The reduction in crack formation within laser direct deposited ceramics is closely related to the obtained mechanical properties after the introduction of dopants. The addition of zirconia to alumina had great effects on both the microstructure and mechanical properties of deposited ceramics [31,32]. Microhardness increased due to grain refinement and precipitation hardening. Fracture toughness monotonously increased as a result of transformation toughening and cracking mechanisms including crack bridging, branching and deflection. Similarly, Wu et al.  found that TiO2 doping in Al2O3/Al2TiO5 composites resulted in a maximum of 30% improvement in fracture toughness over pure alumina at a relatively low dopant percentage. Liu et al.  also showed improved fracture toughness for eutectic alumina/zirconia ceramics prepared by laser direct deposition. It was proposed to be caused by alternating residual stress fields formed during cooling due to a mismatch of thermal expansion coefficients, which resulted in crack bridging and deflection during crack propagation. However, it is not clear how dopants will affect laser direct deposited transparent ceramics, in particular crack formation.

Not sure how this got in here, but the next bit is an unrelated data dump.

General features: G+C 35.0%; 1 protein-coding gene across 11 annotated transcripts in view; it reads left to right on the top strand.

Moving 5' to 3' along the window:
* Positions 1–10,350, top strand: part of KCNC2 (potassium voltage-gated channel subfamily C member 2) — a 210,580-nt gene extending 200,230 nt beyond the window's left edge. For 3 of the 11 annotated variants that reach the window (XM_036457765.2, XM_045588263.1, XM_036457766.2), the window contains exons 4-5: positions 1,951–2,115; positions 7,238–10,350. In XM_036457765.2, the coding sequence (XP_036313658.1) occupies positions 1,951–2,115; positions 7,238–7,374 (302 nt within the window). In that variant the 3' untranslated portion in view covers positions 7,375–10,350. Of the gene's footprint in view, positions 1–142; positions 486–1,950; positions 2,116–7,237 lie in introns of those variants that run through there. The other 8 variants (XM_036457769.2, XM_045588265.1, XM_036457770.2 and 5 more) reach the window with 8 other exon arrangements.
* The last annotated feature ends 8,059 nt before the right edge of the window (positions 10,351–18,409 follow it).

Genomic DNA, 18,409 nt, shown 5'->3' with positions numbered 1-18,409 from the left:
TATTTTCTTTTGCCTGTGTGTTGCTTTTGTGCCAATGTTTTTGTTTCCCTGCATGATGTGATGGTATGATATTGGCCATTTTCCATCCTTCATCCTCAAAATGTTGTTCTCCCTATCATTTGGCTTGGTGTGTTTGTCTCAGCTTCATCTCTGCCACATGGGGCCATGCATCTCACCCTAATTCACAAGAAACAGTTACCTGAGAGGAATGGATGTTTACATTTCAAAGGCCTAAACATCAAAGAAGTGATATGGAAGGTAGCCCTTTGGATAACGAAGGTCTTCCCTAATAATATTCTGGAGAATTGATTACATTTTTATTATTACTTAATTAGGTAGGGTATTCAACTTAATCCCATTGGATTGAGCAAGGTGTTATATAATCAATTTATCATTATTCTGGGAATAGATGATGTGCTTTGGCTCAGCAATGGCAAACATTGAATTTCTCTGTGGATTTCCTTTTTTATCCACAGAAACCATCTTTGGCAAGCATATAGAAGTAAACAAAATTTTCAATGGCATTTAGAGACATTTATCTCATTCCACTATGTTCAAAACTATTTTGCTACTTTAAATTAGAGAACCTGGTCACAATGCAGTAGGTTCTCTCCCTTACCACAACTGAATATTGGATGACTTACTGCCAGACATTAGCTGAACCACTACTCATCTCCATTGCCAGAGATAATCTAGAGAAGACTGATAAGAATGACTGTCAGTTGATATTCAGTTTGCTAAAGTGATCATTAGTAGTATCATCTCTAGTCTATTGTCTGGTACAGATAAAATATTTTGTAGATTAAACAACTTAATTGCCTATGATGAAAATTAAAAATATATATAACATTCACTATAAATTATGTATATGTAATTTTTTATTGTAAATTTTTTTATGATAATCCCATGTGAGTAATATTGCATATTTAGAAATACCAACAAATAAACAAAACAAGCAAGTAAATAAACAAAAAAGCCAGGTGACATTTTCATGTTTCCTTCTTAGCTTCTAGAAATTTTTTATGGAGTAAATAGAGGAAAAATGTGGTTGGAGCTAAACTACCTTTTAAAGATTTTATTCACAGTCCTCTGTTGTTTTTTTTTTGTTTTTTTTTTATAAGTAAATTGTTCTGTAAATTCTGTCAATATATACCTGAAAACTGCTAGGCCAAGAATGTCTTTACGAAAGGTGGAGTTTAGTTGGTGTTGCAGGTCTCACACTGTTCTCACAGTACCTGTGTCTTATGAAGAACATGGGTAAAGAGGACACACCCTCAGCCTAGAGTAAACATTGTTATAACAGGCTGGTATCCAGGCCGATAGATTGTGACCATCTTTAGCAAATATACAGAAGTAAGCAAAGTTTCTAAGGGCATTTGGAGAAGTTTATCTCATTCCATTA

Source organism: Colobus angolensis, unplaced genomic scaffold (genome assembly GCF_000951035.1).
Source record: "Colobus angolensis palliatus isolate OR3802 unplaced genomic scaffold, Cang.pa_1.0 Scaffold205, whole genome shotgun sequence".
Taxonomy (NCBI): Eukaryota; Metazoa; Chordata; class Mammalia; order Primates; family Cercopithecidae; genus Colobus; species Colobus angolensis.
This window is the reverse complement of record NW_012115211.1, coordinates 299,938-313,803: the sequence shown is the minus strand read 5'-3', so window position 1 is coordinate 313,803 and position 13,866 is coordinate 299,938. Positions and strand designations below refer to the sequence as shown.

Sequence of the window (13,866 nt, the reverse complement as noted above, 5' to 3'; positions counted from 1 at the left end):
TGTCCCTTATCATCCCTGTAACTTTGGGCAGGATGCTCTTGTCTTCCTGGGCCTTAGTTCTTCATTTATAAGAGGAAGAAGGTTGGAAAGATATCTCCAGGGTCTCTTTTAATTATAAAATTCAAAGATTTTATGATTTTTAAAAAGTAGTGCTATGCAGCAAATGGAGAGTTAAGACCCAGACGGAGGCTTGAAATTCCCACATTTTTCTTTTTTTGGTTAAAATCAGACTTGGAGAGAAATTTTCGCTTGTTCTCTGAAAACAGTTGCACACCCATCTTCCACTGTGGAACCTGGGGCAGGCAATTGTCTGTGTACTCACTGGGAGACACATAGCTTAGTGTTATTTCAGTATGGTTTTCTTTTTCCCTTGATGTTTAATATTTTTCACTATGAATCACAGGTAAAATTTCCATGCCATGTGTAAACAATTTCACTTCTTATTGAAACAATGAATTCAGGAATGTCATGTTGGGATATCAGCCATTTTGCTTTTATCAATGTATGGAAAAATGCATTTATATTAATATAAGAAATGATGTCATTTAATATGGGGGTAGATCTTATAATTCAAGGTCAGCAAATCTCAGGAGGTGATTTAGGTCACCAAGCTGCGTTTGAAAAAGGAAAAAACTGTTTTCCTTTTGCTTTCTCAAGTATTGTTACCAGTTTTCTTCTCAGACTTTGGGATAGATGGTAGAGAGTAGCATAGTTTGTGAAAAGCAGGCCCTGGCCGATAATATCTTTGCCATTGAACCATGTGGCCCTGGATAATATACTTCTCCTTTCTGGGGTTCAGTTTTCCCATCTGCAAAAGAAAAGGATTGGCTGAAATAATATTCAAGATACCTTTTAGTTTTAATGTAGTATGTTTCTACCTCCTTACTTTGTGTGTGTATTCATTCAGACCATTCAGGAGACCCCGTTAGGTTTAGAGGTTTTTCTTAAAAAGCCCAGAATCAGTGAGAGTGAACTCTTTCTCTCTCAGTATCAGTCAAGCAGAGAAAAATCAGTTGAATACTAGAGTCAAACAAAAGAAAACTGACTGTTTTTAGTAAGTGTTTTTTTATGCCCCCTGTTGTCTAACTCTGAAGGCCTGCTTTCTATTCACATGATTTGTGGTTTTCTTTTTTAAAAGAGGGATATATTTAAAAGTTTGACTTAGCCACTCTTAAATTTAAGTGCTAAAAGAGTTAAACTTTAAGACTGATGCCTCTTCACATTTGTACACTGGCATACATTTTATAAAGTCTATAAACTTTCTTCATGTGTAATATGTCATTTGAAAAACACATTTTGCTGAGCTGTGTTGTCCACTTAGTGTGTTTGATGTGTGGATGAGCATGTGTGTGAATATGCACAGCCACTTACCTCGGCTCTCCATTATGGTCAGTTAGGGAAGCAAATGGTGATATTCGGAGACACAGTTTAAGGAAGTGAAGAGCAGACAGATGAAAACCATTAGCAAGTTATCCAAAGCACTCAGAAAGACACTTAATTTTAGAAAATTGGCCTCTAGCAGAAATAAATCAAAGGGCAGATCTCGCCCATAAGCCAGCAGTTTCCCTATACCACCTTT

Prior to fabrication, powder agglomerates were broken up by passing through a No. 325 mesh sieve with 44 µm opening size. Powder flowability was significantly influenced by moisture content of spinel powders. Hence, the powder was heated in air to 200 C for at least eight hours. All powders were also kept in an oven at 200 C to prevent water adsorption prior to deposition. This allowed consistent powder flow throughout experiments. Alumina substrates with dimensions 108 mm 53 mm 4 mm were used due to thermal expansion compatibility with deposited spinel ceramics. The use of alumina substrates also helped minimize substrate contamination of deposition, which would reduce spinel part transparency.